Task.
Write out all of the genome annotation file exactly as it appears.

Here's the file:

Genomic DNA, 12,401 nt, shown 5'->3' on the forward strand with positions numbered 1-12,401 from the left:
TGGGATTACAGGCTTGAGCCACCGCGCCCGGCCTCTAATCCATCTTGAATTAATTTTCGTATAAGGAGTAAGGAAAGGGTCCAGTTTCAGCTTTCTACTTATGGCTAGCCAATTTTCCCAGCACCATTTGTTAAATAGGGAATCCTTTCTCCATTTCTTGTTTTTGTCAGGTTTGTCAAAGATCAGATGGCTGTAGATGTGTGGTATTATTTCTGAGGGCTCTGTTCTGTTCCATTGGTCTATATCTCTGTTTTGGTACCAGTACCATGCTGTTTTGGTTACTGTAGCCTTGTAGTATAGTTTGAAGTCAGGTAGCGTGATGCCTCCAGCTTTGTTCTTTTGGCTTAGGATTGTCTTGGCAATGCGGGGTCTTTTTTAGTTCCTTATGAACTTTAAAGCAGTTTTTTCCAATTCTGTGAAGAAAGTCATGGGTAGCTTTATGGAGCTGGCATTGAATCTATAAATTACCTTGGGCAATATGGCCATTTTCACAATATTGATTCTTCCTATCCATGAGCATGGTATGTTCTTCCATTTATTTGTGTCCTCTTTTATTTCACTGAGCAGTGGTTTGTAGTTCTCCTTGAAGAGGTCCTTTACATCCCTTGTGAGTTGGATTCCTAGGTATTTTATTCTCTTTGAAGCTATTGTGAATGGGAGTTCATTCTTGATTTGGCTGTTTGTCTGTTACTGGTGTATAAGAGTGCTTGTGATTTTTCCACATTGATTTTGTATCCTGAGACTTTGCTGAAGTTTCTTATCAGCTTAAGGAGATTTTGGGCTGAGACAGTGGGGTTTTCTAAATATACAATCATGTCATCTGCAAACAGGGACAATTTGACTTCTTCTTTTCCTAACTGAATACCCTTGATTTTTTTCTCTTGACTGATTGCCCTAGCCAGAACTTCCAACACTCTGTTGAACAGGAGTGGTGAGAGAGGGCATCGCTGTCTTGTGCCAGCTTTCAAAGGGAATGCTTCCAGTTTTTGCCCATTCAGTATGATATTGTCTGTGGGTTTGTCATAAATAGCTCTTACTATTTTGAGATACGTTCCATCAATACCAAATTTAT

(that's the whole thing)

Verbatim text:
Genomic DNA, 12,401 nt, shown 5'->3' on the forward strand with positions numbered 1-12,401 from the left:
TGGGATTACAGGCTTGAGCCACCGCGCCCGGCCTCTAATCCATCTTGAATTAATTTTCGTATAAGGAGTAAGGAAAGGGTCCAGTTTCAGCTTTCTACTTATGGCTAGCCAATTTTCCCAGCACCATTTGTTAAATAGGGAATCCTTTCTCCATTTCTTGTTTTTGTCAGGTTTGTCAAAGATCAGATGGCTGTAGATGTGTGGTATTATTTCTGAGGGCTCTGTTCTGTTCCATTGGTCTATATCTCTGTTTTGGTACCAGTACCATGCTGTTTTGGTTACTGTAGCCTTGTAGTATAGTTTGAAGTCAGGTAGCGTGATGCCTCCAGCTTTGTTCTTTTGGCTTAGGATTGTCTTGGCAATGCGGGGTCTTTTTTAGTTCCTTATGAACTTTAAAGCAGTTTTTTCCAATTCTGTGAAGAAAGTCATGGGTAGCTTTATGGAGCTGGCATTGAATCTATAAATTACCTTGGGCAATATGGCCATTTTCACAATATTGATTCTTCCTATCCATGAGCATGGTATGTTCTTCCATTTATTTGTGTCCTCTTTTATTTCACTGAGCAGTGGTTTGTAGTTCTCCTTGAAGAGGTCCTTTACATCCCTTGTGAGTTGGATTCCTAGGTATTTTATTCTCTTTGAAGCTATTGTGAATGGGAGTTCATTCTTGATTTGGCTGTTTGTCTGTTACTGGTGTATAAGAGTGCTTGTGATTTTTCCACATTGATTTTGTATCCTGAGACTTTGCTGAAGTTTCTTATCAGCTTAAGGAGATTTTGGGCTGAGACAGTGGGGTTTTCTAAATATACAATCATGTCATCTGCAAACAGGGACAATTTGACTTCTTCTTTTCCTAACTGAATACCCTTGATTTTTTTCTCTTGACTGATTGCCCTAGCCAGAACTTCCAACACTCTGTTGAACAGGAGTGGTGAGAGAGGGCATCGCTGTCTTGTGCCAGCTTTCAAAGGGAATGCTTCCAGTTTTTGCCCATTCAGTATGATATTGTCTGTGGGTTTGTCATAAATAGCTCTTACTATTTTGAGATACGTTCCATCAATACCAAATTTAT